By Stevan Dobrasevic,
Director, Product Marketing, Bright Machines
As speakers have evolved from music players to multi-faceted
smart devices, including the voice user interfaces of a growing legion of digital
assistants, their presence at home and work has grown. Audio devices of all
shapes and sizes, built by a variety of manufacturers, are everywhere.
A recent report
from Mordor Intelligence values the Bluetooth speaker market alone at $6.49
billion in 2019 and projects it to reach $48.52
billion by 2025, growing at a whopping 40% CAGR. That’s a lot of customer
orders for a growing array of audio devices!
That’s also a lot of soldering.
Soldering is one of the common steps in the manufacture of most
audio devices. Not surprisingly this skill, specifically soldering and trimming
tinsel wire during speaker assembly, has typically been done by hand.
Yet dependence on manual labor in assembly of speakers,
woofers, subwoofers, and tweeters brings with it safety and quality concerns.
It also doesn’t scale well. In the 2020s, with labor costs projected to rise, having
to hire more employees to increase throughput isn’t the math most manufacturers
want to bank on.
For these reasons, some manufacturers made an early turn to
automating their assembly. But
first-generation automation offerings proved to be expensive, inflexible, and
could take a year or longer to implement. These solutions didn’t anticipate, or
accommodate, the proliferation of device types and product SKUs that has
typified this audio device revolution.
In other words, manual labor remains the primary means of
assembly on these factory floors.
A New Equation for
Increasing Throughput: Intelligent Automation
A new wave of automation is changing that. Today’s
manufacturing automation solutions combine flexible hardware and intelligent software,
meaning one robotic cell can handle multiple SKUs at the touch of a button,
changing from one product “recipe,” or set of instructions, to another in a
matter of seconds.
An audio device manufacturer with 20 product SKUs is finding
that versatility particularly appealing and useful. Until last year, the
company had relied on four employees to perform all the prepping, soldering,
and trimming for its woofer assemblies. The group regularly produced 500 woofer
assemblies per hour, 4,000 per 8-hour shift, and 1 million per year – all
Sensing an opportunity for improvement, the company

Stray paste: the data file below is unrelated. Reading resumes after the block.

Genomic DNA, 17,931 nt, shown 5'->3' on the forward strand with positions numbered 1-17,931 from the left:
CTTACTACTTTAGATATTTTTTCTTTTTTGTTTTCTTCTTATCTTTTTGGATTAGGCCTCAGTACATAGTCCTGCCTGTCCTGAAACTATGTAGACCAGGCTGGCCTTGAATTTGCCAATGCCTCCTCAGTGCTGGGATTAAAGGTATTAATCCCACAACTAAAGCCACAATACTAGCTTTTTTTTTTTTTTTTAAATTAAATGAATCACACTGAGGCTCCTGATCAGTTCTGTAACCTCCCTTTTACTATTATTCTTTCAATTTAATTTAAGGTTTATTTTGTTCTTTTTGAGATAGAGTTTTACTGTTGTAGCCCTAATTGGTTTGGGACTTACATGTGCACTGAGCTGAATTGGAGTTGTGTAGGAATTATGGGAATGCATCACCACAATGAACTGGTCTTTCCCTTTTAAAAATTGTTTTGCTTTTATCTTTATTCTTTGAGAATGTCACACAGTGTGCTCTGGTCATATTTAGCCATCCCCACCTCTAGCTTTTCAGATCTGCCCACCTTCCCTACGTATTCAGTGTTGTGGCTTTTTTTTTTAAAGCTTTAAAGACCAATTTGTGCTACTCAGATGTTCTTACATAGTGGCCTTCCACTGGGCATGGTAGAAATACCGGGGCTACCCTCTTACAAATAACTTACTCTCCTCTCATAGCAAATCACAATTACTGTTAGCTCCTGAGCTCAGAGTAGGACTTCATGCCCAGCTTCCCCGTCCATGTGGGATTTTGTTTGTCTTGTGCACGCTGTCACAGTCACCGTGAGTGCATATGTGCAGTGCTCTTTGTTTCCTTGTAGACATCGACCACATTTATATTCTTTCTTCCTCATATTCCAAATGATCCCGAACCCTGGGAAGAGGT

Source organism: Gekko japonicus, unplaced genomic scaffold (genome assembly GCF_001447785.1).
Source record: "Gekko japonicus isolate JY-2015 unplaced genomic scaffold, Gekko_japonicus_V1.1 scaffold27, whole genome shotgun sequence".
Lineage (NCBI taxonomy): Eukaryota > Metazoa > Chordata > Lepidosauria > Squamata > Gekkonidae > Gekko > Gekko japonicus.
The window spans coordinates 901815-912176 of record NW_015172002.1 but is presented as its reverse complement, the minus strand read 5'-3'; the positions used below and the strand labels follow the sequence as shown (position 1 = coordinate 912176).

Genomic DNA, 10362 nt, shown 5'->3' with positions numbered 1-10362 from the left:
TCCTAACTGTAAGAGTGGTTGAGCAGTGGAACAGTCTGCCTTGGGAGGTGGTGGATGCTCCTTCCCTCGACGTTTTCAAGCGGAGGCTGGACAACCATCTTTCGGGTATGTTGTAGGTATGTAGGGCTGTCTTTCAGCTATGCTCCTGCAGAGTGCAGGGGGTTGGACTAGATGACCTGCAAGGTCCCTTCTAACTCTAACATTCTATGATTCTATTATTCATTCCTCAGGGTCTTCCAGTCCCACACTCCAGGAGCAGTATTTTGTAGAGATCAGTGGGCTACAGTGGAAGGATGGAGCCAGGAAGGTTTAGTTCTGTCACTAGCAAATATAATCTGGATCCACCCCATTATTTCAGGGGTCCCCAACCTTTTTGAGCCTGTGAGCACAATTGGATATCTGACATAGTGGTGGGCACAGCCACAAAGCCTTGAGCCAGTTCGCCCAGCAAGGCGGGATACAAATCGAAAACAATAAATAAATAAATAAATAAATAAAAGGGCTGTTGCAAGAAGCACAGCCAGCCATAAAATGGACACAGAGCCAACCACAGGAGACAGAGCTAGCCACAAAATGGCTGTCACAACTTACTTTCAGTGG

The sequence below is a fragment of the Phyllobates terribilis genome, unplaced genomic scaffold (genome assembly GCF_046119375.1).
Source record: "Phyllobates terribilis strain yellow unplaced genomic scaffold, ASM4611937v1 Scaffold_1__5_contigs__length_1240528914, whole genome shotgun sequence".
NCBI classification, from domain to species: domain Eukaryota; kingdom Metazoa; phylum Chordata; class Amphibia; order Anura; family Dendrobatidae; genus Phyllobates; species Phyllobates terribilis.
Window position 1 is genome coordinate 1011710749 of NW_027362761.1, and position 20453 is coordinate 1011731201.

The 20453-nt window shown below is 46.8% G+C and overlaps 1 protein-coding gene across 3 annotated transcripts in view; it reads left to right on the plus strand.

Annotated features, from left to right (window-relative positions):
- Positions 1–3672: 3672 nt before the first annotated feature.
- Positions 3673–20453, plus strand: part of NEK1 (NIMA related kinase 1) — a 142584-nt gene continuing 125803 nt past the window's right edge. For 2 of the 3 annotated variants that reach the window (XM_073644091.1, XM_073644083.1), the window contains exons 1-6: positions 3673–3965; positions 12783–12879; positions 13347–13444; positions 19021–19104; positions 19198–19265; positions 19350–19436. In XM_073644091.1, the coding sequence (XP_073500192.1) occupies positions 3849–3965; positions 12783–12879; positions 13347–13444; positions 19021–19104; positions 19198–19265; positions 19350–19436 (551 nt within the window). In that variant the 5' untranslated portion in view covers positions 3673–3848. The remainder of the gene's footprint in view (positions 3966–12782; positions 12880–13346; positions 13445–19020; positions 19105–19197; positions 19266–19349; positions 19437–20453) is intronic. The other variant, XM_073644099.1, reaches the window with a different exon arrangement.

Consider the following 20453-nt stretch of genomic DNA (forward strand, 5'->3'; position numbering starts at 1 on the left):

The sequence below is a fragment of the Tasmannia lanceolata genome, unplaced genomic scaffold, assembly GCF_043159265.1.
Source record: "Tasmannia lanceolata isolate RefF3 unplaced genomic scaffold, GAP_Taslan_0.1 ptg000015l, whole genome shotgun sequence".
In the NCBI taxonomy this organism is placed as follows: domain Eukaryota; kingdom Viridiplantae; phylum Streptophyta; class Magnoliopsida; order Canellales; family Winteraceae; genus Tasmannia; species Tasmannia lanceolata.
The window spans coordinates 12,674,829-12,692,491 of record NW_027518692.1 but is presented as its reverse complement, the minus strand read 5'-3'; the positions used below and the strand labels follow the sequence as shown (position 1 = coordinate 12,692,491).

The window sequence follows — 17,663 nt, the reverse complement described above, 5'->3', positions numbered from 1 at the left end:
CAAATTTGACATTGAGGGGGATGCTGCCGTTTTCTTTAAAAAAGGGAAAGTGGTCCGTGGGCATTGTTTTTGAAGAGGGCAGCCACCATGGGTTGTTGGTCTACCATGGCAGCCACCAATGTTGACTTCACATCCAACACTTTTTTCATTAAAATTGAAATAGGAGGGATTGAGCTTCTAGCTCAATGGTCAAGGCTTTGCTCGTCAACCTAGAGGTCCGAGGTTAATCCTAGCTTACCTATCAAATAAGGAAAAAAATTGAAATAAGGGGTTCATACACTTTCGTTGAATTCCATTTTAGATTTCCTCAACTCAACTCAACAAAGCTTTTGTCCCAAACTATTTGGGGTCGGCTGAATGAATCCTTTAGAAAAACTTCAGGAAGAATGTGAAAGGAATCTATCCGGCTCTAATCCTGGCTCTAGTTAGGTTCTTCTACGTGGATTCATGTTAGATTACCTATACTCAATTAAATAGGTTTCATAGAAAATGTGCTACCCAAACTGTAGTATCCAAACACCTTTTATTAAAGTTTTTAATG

successfully transitioned to a soldering and trimming process augmented by
intelligent automation. Deploying a Bright Machines
Microfactory, the manufacturer found it could produce the same number of
woofers with half the labor. Not
only did this save money, but it increased safety – the soldering and trimming
was now performed in a safe cell by a robotic arm. It also increased quality: the
robotic arm, coupled with machine vision, dramatically lowered woofer assembly defects.
The efficiency of the automated solution has put the
manufacturer in an excellent position to increase capacity and reduce cost.
While a single robotic cell, fed by two employees, produced the same number of
units per 8-hour shift as the manual output of four employees, adding a second
cell – and with it a second two-person team – provides a path to producing
8,000 units per shift. A 100% increase.
The microfactory also provides a low-cost option for high
throughput. Historically, the manufacturer could meet demand by adding shifts.
The same is true using the microfactory, but with better results. With four
employees over 1, 2, or 3 shifts, the cost of soldering and trimming tinsel
wires during woofer assembly is constant at $0.16 per woofer. But because only
one robotic cell is needed over the same 3 shifts, compared to a total of 12
human operators (4 per shift), the cost per woofer assembly fell to $0.09, a 44% reduction over the manual process.
Learning New Tricks
While the use of microfactories in audio device
manufacturing empowers businesses to cut cost, increase throughput, or toggle
between the two based on business conditions, it also provides the flexibility
to tackle new assembly tasks.
For example, manually placing and securing die-cut gaskets
in Bluetooth speakers is an established norm. But advances in robotics have opened
up new possibilities. Today, a specially-fitted robotic arm can dispense form-in-place gaskets, a process too
precise for human hands, removing cost from the making of Bluetooth speakers.
One manufacturer is test-driving this automated process. The
company has implemented a microfactory consisting of two robotic cells, each
performing three steps in parallel:
- Load/unload parts
- Apply form-in-place gasket
- Cure gasket with infrared lamp
With only one human operator managing the microfactory, the
new approach to gasket assembly is driving savings on two fronts: reduced
labor, in the form of fewer operators, and reduced material costs, in the form
of their precision application. To date, the automated solution is yielding 1.5
million units per year at a price of $0.07 per unit.
Foundation: Meet Your New Workforce
In both examples, audio device manufacturers are enjoying
performance gains and cost reductions that position them to capitalize on
growing demand and nimbly respond to changes in product specifications. What
they are also gaining is an automation foundation that can be endlessly re-configured,
maximizing machine longevity, utility, and ROI over the long haul, and that can
communicate with MES and order management systems to guide production in real
Leveraging these advantages, audio-device manufacturers can
now deploy manufacturing solutions as smart as the speakers they are producing.
Want to learn more? Watch our webinar on automating audio-device assembly.